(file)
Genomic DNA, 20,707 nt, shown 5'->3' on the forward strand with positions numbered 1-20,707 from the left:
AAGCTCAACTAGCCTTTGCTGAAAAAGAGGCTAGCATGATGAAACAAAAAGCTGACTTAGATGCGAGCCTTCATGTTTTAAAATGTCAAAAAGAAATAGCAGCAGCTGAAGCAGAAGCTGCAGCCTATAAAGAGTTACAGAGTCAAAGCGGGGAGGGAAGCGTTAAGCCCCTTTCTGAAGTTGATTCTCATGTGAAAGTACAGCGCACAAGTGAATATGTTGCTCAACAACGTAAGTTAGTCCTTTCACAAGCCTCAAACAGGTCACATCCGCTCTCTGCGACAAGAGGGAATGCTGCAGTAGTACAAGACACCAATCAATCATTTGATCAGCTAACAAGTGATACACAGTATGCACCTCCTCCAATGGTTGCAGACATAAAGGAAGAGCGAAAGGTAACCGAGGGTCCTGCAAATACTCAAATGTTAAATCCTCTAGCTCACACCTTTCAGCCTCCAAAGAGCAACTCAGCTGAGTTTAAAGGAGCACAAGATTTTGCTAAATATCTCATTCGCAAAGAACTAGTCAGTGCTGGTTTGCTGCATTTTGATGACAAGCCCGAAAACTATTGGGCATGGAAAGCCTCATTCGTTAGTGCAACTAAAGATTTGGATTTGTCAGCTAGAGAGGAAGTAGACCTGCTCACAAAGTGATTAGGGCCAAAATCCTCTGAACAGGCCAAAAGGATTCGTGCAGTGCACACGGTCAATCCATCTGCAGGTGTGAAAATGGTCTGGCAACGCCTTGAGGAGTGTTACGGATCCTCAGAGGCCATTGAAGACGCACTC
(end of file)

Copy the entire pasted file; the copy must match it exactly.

Genomic DNA, 20,707 nt, shown 5'->3' on the forward strand with positions numbered 1-20,707 from the left:
AAGCTCAACTAGCCTTTGCTGAAAAAGAGGCTAGCATGATGAAACAAAAAGCTGACTTAGATGCGAGCCTTCATGTTTTAAAATGTCAAAAAGAAATAGCAGCAGCTGAAGCAGAAGCTGCAGCCTATAAAGAGTTACAGAGTCAAAGCGGGGAGGGAAGCGTTAAGCCCCTTTCTGAAGTTGATTCTCATGTGAAAGTACAGCGCACAAGTGAATATGTTGCTCAACAACGTAAGTTAGTCCTTTCACAAGCCTCAAACAGGTCACATCCGCTCTCTGCGACAAGAGGGAATGCTGCAGTAGTACAAGACACCAATCAATCATTTGATCAGCTAACAAGTGATACACAGTATGCACCTCCTCCAATGGTTGCAGACATAAAGGAAGAGCGAAAGGTAACCGAGGGTCCTGCAAATACTCAAATGTTAAATCCTCTAGCTCACACCTTTCAGCCTCCAAAGAGCAACTCAGCTGAGTTTAAAGGAGCACAAGATTTTGCTAAATATCTCATTCGCAAAGAACTAGTCAGTGCTGGTTTGCTGCATTTTGATGACAAGCCCGAAAACTATTGGGCATGGAAAGCCTCATTCGTTAGTGCAACTAAAGATTTGGATTTGTCAGCTAGAGAGGAAGTAGACCTGCTCACAAAGTGATTAGGGCCAAAATCCTCTGAACAGGCCAAAAGGATTCGTGCAGTGCACACGGTCAATCCATCTGCAGGTGTGAAAATGGTCTGGCAACGCCTTGAGGAGTGTTACGGATCCTCAGAGGCCATTGAAGACGCACTC